The Science of Comprehension

How We Understand Abstract Concepts

Part IX

Words Don't Have Fixed Meanings

1. Dictionaries Don't Define Words
I used to think dictionaries defined words. Now I realize it's actually the other way around. The editors of dictionaries are constantly chasing after the ever changing language, striving to document it. A new word ends up in the dictionary only after everyone already has a common understanding of what the new word means. "Dictionary makers struggle to keep up with the new terms, but its no easy task."1

2. Each Person Carries Their Own Definition
"Each person has a concept of a word that makes sense to him or her. That concept is physically instantiated in the synapses of the brain.2 For that person, her concept of a word is the concept of the word. She uses it to think with."3

We might hope that everyone's personal definition of a word is similar enough that it doesn't matter. We hope in vain. My conception of the word "work" is different from Audrey's conception of the word "work". My conception of the word "threat" is different from Audrey's conception of the word "threat". Audrey can use the word "work" to describe relationships; I can not, because for me the word doesn't fit. Audrey can use the word "threat" to describe things she does; I can not, because for me the word doesn't fit.

How can we understand one another when words don't have fixed meanings? The answer is, we don't. We actually do an exceedingly poor job of communicating and understanding one another.

3. Two very different concepts of "Freedom" in our country
Serious problems arise when we examine words which convey very important concepts. Take for example the word "Freedom". The United States has 300 million people; that's 300 million separate definitions of the word "Freedom". We may hope that the 300 million definitions of "freedom" are similar enough that we all understand each other when we use that word. Again we hope in vain. We actually do not understand each other.

There are actually two very different concepts of "Freedom" in our country.

Recall in January 2005 when George W. Bush gave his second inaugural address, he used the words "freedom," "free," and "liberty" forty-nine times in his 20 minute speech. Half of the uses were common-core uses and the other half were radical conservative uses that made no sense to progressives.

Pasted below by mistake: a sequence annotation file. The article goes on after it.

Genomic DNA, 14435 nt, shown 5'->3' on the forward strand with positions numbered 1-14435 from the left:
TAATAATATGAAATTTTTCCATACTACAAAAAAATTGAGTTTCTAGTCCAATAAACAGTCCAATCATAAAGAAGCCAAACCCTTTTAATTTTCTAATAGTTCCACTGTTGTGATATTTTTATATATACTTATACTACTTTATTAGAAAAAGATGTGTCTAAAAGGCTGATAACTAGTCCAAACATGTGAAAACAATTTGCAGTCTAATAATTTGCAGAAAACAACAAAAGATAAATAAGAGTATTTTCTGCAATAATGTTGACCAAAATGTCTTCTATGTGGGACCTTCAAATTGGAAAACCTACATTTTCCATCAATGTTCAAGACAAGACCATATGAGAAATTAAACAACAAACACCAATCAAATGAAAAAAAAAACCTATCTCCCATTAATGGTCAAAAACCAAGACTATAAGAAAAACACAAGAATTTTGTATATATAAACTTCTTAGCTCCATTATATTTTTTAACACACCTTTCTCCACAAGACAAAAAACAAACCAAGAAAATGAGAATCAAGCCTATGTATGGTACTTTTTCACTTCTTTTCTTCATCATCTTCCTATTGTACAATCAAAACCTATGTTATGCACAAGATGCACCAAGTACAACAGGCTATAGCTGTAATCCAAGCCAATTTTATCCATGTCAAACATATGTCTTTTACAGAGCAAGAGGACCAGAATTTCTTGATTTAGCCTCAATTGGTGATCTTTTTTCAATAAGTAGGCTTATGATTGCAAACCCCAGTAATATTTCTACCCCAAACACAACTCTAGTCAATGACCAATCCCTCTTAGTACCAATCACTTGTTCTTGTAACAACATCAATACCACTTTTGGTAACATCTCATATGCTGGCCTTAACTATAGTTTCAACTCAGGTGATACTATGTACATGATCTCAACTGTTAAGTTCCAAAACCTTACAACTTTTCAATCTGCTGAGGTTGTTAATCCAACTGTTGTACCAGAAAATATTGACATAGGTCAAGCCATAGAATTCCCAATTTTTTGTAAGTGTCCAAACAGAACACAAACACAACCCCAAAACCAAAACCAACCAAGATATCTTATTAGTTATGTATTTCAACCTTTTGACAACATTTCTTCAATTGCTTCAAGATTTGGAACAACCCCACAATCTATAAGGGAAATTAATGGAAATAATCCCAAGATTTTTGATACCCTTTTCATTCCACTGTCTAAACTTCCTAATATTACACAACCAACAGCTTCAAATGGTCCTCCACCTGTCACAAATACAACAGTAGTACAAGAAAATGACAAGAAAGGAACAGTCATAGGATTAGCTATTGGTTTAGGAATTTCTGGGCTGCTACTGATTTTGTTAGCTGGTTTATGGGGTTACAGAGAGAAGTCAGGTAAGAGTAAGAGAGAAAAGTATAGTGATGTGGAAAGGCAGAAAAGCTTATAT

It is important to note how very often right-wing Republicans use the words "freedom" and "liberty."

If their version of freedom and liberty were generally recognized, they would not have to. They could just assume that everyone recognized that they were the natural inheritors of those ideas.

The reason they have to say "freedom" and "liberty" over and over is that the progressive versions of those ideas have always dominated American life, and it is the progressive versions that Americans still hold in their hearts.

Republican radicals call themselves "conservatives" to try to convince the rest of the country that their view of freedom, built upon their values, is really the traditional American one.

The fact is that their idea of freedom is radical and outside the mainstream of American history and American life today.
      —George Lakoff, Whose Freedom? The Battle over America's Most Important Idea (2006)

For more on this and the very important consequences it has on the future course of our country, see

Whose Freedom?: The Battle Over America's Most Important Idea
by George Lakoff

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1. Robin Tolmach Lakoff, The Language War (2000) pg. 90.
"Early dictionary makers were not as punctilious as their modern counterparts try to be. Dr. Samuel Johnson, the eighteenth-century English lexicographer, is notorious for sneaking political import into some of his definitions. He defined "oats" as a food that in England was used to feed horses, but in Scotland, people—a sneer at Scotland's poverty. (pg. 88)

2. Recall in Part II we discussed how concepts must be physically etched into our universe in order to exist.

3. George Lakoff, The Political Mind (2008) pg. 178.

4. George Lakoff, Whose Freedom? The Battle over America's Most Important Idea (2006)

—David Deley
April 2009
(links updated July 2015)